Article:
Journalist writes silly goodbye

Raquel Tuohy

[media-credit name=”Courtesy of Raquel Tuohy” align=”alignleft” width=”300″][/media-credit]

I came to UW Oshkosh to pursue a career in nursing. I told my high school guidance counselor I would only consider schools that had a reputation for solid nursing programs. I picked UWO because I heard from several people Oshkosh was known for their quality nursing school and the University was far enough from home that I wasn’t running into people I knew from high school.

It wasn’t until I was sitting through another endless presentation at Odyssey orientation that I realized I was doing nursing for everyone else but me. I was doing it because it was almost expected of me, given my complex medical history and surface-level interest in medicine. I didn’t know what I wanted to do, but nursing wasn’t it. And to my parents horror, I went into college having an undeclared major.

I dabbled in political science, psychology and criminal justice, but I didn’t feel they were the right fit for me. I didn’t consider a career in journalism until a friend recommended it to me after we were watching the Godlen Globes together and I was able to list off every celebrity on the TV. I didn’t know what it was, but I didn’t think it had anything to do with journalism. On a whim, I declared a major in journalism with an emphasis in public relations.

Now I had a major and an overall idea of what I wanted to with my life, and it was time to get involved in something that could give me some experience. At the beginning of my sophomore year, Katie Knox came to my Journalism 141 class and recruited people for the Advance-Titan. I figured it couldn’t hurt, so I emailed her and became a news reporter.

I didn’t have any idea what I was doing, but notebook in hand, I went out and wrote a (bad) story about Run with the Cops. It never ran, but Katie and Brenna McDermot gave me another chance with a story about the cost of the chancellor search.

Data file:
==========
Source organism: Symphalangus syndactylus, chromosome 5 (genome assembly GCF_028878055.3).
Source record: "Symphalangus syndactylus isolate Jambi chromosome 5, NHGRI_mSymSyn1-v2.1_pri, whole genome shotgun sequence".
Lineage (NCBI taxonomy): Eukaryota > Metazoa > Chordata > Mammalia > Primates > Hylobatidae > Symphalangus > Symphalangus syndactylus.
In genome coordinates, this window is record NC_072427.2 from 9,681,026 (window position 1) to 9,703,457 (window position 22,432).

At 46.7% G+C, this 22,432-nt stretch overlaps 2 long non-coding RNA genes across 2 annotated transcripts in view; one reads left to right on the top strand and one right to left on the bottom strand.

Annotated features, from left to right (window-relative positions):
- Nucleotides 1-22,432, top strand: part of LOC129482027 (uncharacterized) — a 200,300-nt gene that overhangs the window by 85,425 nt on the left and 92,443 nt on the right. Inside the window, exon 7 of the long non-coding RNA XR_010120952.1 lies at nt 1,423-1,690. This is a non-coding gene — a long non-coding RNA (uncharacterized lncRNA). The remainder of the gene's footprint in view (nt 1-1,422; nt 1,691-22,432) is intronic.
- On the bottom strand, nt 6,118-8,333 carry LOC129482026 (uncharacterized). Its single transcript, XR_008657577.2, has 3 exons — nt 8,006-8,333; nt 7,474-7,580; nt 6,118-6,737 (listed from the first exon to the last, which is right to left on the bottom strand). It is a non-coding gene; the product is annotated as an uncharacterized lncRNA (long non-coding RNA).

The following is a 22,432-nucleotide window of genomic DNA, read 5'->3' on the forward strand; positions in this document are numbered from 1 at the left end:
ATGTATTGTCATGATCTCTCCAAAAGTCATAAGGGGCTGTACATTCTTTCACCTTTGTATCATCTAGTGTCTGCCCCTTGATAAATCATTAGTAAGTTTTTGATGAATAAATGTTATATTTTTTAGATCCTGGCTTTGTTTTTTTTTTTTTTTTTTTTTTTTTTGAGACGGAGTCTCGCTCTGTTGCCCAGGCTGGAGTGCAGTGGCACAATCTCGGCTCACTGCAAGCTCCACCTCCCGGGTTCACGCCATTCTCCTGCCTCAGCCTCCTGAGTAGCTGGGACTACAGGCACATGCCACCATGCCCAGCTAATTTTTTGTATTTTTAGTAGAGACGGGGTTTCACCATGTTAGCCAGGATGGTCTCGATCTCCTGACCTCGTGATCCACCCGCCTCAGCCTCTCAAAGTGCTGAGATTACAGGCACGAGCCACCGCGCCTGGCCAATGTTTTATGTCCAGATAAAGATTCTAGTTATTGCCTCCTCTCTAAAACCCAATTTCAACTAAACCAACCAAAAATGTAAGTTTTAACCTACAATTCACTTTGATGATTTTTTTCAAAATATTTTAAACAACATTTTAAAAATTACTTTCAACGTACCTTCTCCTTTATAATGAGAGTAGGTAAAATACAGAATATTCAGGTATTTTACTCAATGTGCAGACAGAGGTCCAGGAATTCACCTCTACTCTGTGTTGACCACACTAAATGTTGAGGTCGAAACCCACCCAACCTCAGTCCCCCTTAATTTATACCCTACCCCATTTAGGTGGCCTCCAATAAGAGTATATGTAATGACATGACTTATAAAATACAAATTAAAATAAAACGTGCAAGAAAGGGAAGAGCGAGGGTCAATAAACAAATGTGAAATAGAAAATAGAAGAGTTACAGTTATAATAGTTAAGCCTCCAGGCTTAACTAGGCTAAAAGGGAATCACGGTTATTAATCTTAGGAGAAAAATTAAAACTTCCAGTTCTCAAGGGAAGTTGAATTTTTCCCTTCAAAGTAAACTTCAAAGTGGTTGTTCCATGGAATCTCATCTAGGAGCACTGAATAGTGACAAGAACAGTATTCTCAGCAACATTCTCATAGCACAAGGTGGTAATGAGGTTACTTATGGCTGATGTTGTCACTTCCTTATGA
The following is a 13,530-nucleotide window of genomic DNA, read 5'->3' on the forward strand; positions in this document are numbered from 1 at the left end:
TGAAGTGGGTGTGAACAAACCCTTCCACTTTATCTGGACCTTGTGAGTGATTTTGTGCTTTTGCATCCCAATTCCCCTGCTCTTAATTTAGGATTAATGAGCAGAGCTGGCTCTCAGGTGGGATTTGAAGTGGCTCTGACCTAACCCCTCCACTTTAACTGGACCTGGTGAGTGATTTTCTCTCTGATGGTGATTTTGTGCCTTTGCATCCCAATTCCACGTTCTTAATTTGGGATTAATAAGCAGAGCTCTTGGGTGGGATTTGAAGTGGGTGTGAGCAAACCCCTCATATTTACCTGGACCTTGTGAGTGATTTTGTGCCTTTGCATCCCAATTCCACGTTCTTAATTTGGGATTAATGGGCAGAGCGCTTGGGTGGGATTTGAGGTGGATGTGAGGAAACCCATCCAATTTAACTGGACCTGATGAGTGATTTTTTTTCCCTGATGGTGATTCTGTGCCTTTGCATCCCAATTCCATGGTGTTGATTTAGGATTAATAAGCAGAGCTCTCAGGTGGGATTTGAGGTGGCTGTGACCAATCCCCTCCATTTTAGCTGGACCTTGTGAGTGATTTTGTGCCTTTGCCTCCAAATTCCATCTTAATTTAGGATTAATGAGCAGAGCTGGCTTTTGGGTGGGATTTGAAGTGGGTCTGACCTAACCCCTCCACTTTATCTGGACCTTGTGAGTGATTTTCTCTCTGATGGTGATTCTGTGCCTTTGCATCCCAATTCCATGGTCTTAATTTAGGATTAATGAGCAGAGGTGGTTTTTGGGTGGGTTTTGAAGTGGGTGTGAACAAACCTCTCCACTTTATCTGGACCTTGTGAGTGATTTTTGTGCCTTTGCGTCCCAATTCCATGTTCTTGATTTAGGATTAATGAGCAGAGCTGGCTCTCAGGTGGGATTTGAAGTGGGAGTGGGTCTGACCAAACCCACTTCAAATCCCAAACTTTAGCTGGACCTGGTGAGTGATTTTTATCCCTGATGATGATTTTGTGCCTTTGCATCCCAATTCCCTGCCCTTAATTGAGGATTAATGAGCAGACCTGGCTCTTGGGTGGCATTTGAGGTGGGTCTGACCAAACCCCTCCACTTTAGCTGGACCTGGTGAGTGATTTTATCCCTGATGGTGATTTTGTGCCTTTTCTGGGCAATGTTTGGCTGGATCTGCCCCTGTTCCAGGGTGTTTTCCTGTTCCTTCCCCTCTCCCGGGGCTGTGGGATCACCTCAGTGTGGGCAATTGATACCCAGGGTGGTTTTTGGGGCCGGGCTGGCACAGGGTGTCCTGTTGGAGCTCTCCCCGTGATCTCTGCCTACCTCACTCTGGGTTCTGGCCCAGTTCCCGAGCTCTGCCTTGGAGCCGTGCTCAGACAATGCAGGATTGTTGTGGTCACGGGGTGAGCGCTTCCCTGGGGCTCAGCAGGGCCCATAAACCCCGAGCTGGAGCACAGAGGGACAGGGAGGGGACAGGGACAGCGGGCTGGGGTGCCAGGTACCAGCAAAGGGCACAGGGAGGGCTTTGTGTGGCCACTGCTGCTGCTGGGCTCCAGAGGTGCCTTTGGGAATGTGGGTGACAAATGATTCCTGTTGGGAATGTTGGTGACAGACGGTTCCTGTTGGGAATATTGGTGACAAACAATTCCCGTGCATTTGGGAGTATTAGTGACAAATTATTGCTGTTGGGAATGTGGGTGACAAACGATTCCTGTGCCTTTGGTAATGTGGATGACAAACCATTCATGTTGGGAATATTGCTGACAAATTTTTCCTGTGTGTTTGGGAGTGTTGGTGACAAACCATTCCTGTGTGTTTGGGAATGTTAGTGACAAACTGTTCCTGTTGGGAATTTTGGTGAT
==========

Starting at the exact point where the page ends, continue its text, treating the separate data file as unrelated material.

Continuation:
I will never forget causally walking past the newstand in Reeve and seeing my story on the front page, above the fold. I grabbed a handful of copies while dialing my mom on the phone, completely forgetting I was interrupting her business meeting. I could barely string together a sentence, I was so excited. All that came out was “story” and “front.” Later, she told me she has never heard me so thrilled about anything before.

It’s moments like that, that make me proud to have joined the A-T. Whether it was seeing my hard work pay off in an article, or simply goofing off in the newsroom with everyone on Wednesday nights, I will miss going down there and feeling like I’m home. I like to think that I have grown so much as a writer and as an editor. I’ve learned how to meet deadlines, how to yell at people who don’t and what it means to put together a quality newspaper.

I just want to say thank you to Jessica Johnson, who will probably roll her eyes while reading this. Jess, you have been a great friend and I’m so glad we’ve had each other to vent to and learn from. I’ve seen you kick butt as an editor-in-chief and I know you will do amazing things after graduation. I also want to thank Vince Filak for instilling confidence in me when I came to you with my constant editorial/life problems. Your passion for teaching and your students is something that I needed and appreciate. And to all the professors in the journalism department, thank you for teaching me and being kind. Dr. Jean Giovanetti, I hope to run into you at Target sometime soon. I also want to thank the entire A-T staff who has put up with my incessant questions as I try to gain my footing as an editor, I appreciate you all. And to my grandpa, whom I lost in October, thank you for talking me into keeping my editor position when I was second guessing myself. He told me I should continue to work at the A-T if it’s something that I love to do. And yes, yes it is.